The SAVVY Communiques

Open vs. Closed Mortgages

Open vs. Closed Mortgages: Which Option is Best For You?

Despite the abundance of information available online in regards to mortgages, there’s a lot of confusion around the different terms. We’re here to make it easier on you…

While fixed and variable mortgages refer to the way your interest rate is calculated and applied, open and closed mortgages refer to the flexibility you have in paying off your mortgage debt.

Our number one goal is to help you become mortgage free faster, and the choice between open and closed mortgages is an important factor for many to consider in this process. At the end of the day, we want to make sure you feel confident and comfortable in any financial decision you make.

So let’s break it down…

What’s an Open Mortgage?

An open mortgage can typically be paid off in full, at any time, without any penalty. It can be an appropriate choice for those who prioritize flexibility in their mortgage. Perhaps you’re planning to sell your home relatively soon, or you’re expecting to come into a large sum of money, which can be used to pay off your entire mortgage. If this is the case, an open mortgage may be the right fit for you.

What’s a Closed Mortgage?

With a closed mortgage, you are allowed to make limited, penalty-free lump-sum payments, and there is a penalty if your mortgage is repaid in full before the end of its term. Many Canadians prefer the simplicity of a basic closed mortgage with fixed interest payments. They’re relatively easy to understand and you don’t have to worry about any surprises.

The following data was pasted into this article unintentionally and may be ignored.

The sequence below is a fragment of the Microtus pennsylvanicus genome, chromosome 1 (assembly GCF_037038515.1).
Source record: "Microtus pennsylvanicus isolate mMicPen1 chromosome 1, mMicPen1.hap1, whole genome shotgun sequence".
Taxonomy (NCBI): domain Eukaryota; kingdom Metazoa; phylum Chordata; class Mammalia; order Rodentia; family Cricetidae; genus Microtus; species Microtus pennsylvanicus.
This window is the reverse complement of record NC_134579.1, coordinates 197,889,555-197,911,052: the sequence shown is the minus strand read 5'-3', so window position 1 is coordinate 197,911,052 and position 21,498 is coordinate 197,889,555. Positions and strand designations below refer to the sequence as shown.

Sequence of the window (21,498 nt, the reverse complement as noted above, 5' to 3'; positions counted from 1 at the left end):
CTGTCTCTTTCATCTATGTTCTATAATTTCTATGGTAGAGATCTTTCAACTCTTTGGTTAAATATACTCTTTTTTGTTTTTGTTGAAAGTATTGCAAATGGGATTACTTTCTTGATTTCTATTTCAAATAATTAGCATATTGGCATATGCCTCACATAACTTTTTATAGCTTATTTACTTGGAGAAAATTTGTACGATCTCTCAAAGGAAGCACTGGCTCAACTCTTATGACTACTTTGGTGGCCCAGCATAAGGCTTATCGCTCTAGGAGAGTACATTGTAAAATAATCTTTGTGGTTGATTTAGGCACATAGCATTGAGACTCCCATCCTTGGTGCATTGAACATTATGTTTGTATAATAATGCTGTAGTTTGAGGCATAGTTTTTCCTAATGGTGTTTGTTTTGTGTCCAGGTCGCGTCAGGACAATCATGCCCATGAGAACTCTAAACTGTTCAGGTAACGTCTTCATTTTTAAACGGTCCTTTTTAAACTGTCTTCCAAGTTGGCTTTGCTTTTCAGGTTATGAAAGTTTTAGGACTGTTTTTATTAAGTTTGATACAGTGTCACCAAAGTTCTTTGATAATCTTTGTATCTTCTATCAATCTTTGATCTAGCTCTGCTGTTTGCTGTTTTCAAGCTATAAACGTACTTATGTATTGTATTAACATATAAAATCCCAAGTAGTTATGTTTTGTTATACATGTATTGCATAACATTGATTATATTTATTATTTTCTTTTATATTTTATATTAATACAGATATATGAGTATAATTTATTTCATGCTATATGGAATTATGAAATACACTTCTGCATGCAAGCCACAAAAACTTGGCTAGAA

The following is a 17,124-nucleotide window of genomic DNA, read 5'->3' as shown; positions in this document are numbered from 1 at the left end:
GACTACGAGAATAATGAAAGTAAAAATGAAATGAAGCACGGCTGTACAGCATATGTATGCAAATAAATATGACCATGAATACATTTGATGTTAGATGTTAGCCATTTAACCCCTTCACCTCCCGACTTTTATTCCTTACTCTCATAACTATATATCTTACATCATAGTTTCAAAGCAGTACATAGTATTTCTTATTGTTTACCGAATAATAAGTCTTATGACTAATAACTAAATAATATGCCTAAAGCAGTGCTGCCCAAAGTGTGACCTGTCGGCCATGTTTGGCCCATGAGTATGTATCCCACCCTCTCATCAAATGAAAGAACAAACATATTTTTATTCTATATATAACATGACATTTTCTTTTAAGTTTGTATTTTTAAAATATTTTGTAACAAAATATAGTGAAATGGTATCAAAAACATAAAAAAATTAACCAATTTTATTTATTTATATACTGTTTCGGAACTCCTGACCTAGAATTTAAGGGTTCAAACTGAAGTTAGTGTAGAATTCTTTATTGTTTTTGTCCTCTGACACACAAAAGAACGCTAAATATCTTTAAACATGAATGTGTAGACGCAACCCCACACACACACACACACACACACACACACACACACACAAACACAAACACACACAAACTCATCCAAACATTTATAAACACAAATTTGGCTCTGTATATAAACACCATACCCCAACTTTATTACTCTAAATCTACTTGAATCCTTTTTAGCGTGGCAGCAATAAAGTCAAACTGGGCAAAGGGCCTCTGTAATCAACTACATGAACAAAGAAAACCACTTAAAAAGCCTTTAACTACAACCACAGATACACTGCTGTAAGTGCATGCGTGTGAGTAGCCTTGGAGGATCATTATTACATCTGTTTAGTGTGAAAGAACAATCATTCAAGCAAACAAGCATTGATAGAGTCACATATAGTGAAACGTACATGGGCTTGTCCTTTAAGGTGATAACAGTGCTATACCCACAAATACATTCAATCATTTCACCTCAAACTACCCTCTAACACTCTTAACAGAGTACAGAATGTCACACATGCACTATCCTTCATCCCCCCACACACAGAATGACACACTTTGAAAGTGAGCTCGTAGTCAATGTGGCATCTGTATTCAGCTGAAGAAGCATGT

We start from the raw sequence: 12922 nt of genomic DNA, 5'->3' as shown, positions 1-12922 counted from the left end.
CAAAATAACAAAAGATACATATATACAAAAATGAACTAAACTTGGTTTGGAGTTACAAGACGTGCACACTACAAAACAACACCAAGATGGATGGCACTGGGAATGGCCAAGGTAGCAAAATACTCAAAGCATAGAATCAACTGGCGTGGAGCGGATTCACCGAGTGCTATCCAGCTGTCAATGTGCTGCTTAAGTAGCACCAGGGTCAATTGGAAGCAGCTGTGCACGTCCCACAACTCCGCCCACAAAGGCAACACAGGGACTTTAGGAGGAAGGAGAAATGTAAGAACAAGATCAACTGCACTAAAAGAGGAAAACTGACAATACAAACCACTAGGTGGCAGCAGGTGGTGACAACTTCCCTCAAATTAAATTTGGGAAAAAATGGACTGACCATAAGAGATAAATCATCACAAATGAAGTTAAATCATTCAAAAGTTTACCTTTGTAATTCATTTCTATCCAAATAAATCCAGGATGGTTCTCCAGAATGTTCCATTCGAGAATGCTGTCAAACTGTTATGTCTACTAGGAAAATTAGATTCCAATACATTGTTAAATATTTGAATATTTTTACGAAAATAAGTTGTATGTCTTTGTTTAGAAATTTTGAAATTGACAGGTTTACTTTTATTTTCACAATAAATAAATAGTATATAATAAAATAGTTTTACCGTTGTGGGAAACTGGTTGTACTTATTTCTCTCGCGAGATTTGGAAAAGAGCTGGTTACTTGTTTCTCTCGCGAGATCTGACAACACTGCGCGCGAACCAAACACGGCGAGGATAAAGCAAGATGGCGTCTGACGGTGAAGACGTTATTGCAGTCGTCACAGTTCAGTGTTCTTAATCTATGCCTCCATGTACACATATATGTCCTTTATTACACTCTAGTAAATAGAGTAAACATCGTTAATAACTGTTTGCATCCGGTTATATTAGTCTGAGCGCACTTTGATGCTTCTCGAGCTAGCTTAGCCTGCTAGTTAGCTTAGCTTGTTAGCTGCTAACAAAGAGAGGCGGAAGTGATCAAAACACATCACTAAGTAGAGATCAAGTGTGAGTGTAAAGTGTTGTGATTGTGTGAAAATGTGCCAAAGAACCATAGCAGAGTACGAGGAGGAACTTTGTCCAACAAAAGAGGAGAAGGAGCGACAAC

Which Option is Best For You?

An open mortgage is tempting for borrowers who fear mortgage penalties, but this doesn’t mean it’s necessarily the best option. In fact, in many cases, a close variable-rate mortgage still ends up being a cheaper alternative. Not only are you getting a lower rate (with small payout penalties), you can still make lump-sum payments of at least 20% on your original mortgage balance every year with no penalty.

Here’s what it comes down to: using an open product (whether an open variable-rate mortgage or a line-of-credit loan) is most effective as very short-term financing, and if used for any other reason it can end up costing you a surprising amount of extra money.

Where Should You Go From Here?

The only way to know for sure what option is best for you is to take the next step and secure your mortgage application. By doing so, you’ll have access to our honest feedback, and you can count on us to cut through the jargon and provide expert advice.

We make the process really easy, too. Just follow the steps we’ve outlined at the link below and our team will get started right away on finding the best mortgage product for you.

How Much Can You Afford?

How Much Can You Afford to Invest In a Home?

Stretching your finances too thin can lead to unnecessary stress. Your mortgage is a tool that’s meant to support your financial goals, not hinder them. The key is to know your numbers and find a solution that works within your means.

Here are some factors to consider when determining how much you can afford to borrow for your mortgage:

1.Down Payment

The minimum down payment you can make in Canada is 5% of the first $500,000 and 10% of the amount above $500,000.

What if you are putting less than 20% down?

If you make a down payment of less than 20%, your mortgage is considered high-ratio. This means you’ll be required to:

  • Pay mortgage insurance premiums.
  • Choose a mortgage amortization period that’s no longer than 25 years.

How much does mortgage insurance cost?

The cost of your insurance payments will vary, depending on the size of your mortgage. You can choose between two insurers: Canada Mortgage and Housing Corporation (CMHC) or Genworth Canada.

What does mortgage insurance do?